Obamacare and Tax Refunds for Small Businesses

business (8)According to certain reports by the SEIU.org Ohio ranks 35th.in the nation for health Status. It also states that as the Affordable Care Act is fully implemented, close to a million Ohio residents will gain access to affordable health care. Diabetes, asthma and obesity have plagued the nation in recent years and Ohio is not immune to those health risks. Being able to afford health care is for many individuals a problem of insurmountable proportions and President’s Obama Health Care Act gives them the hope of obtaining health coverage for them and their families this year.

For more news about Ohio, follow the links below.

After delays, Obamacare options for small businesses coming to Ohio soon

WASHINGTON, D.C. — The Obama administration has selected Ohio and four other states for what it says is “early” access to an Affordable Care Act program offering health insurance to small businesses.

This will allow businesses with up to 50 employees to look for competitively priced health coverage for 2015 through the Small Business Health Options Program, or SHOP, according to the U.S. Department of Health and Human Services.

The federal SHOP program was supposed to be in place this year but was pushed back amid numerous problems in starting up the ACA’s main program, covering individuals. Some states with their own enrollment processes did not have these problems and were able to start SHOP anyway, but Ohio was one of many relying on the federal enrollment mechanisms.

Small business owners get hefty state tax refunds

The state is refunding millions of dollars to small business owners who overpaid their taxes in previous years and were not aware of the errors.

An Ohio law signed this year by Gov. John Kasich forces the Ohio Department of Taxation to refund overpaid taxes to companies. State officials said so far they have cut refund checks for $29 million.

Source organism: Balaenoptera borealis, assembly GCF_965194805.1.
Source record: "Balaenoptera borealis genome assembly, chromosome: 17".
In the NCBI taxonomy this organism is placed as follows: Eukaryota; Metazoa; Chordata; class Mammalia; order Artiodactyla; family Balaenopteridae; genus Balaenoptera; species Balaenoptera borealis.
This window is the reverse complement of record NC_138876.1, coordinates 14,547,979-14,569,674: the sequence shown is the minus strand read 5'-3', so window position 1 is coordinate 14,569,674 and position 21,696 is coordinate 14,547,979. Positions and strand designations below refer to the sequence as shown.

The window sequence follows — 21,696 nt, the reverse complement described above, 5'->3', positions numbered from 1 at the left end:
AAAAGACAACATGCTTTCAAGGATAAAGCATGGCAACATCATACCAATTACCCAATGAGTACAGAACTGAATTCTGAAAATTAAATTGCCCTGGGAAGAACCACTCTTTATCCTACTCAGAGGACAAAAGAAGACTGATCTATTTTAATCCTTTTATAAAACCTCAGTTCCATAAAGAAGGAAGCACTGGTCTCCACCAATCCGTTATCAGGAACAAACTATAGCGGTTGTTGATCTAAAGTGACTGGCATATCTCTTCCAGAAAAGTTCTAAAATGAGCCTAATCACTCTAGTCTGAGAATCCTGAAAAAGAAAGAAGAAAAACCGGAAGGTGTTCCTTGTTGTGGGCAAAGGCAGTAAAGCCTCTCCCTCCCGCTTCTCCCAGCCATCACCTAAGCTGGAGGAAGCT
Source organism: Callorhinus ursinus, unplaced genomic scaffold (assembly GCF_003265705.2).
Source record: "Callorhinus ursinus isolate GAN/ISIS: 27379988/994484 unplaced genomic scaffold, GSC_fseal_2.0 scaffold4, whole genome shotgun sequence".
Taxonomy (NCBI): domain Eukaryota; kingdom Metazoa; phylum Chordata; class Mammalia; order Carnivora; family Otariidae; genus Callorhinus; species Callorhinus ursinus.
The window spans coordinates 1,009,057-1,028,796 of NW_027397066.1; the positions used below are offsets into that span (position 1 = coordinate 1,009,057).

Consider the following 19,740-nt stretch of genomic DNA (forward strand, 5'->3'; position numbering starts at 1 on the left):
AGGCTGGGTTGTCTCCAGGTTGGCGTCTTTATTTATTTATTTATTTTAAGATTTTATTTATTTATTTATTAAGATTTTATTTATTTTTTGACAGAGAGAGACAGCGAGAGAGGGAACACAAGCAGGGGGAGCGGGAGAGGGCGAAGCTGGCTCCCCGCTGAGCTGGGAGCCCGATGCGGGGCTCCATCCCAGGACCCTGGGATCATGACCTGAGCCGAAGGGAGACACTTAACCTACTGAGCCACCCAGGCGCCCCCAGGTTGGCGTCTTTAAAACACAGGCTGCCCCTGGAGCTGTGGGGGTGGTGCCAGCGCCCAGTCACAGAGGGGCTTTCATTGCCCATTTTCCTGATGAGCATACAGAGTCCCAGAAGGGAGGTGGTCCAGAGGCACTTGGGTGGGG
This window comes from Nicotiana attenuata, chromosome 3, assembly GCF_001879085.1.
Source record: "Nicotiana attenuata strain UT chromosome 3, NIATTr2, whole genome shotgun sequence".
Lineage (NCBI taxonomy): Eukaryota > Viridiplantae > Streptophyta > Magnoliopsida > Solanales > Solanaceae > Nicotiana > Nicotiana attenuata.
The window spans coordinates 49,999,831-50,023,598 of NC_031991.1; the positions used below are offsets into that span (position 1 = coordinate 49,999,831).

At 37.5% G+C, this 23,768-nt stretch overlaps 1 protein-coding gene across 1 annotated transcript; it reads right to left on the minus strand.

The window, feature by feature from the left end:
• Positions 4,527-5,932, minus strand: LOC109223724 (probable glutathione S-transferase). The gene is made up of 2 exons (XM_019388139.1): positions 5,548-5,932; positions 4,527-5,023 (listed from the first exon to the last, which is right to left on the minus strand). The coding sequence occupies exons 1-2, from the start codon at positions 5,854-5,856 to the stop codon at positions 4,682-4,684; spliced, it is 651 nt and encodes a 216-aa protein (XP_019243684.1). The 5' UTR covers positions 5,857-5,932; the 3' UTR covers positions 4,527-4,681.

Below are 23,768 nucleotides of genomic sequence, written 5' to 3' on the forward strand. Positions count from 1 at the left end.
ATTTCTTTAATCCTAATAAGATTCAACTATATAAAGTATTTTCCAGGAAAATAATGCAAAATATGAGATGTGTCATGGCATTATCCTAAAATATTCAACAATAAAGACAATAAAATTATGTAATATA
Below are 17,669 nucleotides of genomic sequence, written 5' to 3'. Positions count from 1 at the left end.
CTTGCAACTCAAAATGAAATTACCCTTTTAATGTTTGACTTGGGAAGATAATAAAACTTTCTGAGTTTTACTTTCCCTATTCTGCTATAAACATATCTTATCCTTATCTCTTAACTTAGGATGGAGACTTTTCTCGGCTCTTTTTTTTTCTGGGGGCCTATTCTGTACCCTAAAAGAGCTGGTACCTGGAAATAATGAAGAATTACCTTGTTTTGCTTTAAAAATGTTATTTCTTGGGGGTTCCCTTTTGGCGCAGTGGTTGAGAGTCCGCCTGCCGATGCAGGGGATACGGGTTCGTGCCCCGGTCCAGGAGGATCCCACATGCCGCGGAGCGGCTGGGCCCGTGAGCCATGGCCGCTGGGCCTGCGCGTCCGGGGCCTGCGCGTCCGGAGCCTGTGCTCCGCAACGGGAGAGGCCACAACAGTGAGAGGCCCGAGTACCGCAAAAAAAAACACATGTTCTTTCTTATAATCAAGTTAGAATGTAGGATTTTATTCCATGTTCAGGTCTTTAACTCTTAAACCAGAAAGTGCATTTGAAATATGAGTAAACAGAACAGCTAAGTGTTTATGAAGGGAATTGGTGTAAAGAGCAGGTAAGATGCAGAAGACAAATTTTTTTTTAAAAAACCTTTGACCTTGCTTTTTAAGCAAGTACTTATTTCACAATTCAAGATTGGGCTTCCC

Previously, if a business wasn’t aware it had overpaid and didn’t request a refund, the money would be held at the department of taxation, and once statutory deadlines passed, the money would roll into the state treasury, officials said.

“It was just wrong. The policy was anti-business. It was terrible, so we have changed it. Who knows how many millions and millions of dollars should have been in the hands of business people across this state for many years and it’s lost forever,” Ohio tax commissioner Joe Testa said.

Down-ticket Dem candidate talks small business in Athens

The Democratic nominee for Ohio Secretary of State, state Sen. Nina Turner, visited Athens Tuesday to meet with various area small-business owners to learn about ways to help if she is elected in November.

Turner, a Cleveland Democrat, said in an interview that she was in Athens to hear the experiences of small-business owners, and hear their ideas about the local business environment and how to improve the Secretary of State’s Business Services Division. She called the division a key component of her plans for the office.

“It was such a pleasure sitting down with these business owners and leaders in their community to discuss the situation on the ground in Athens and learn their stories of starting their businesses and making them successful,” said Turner.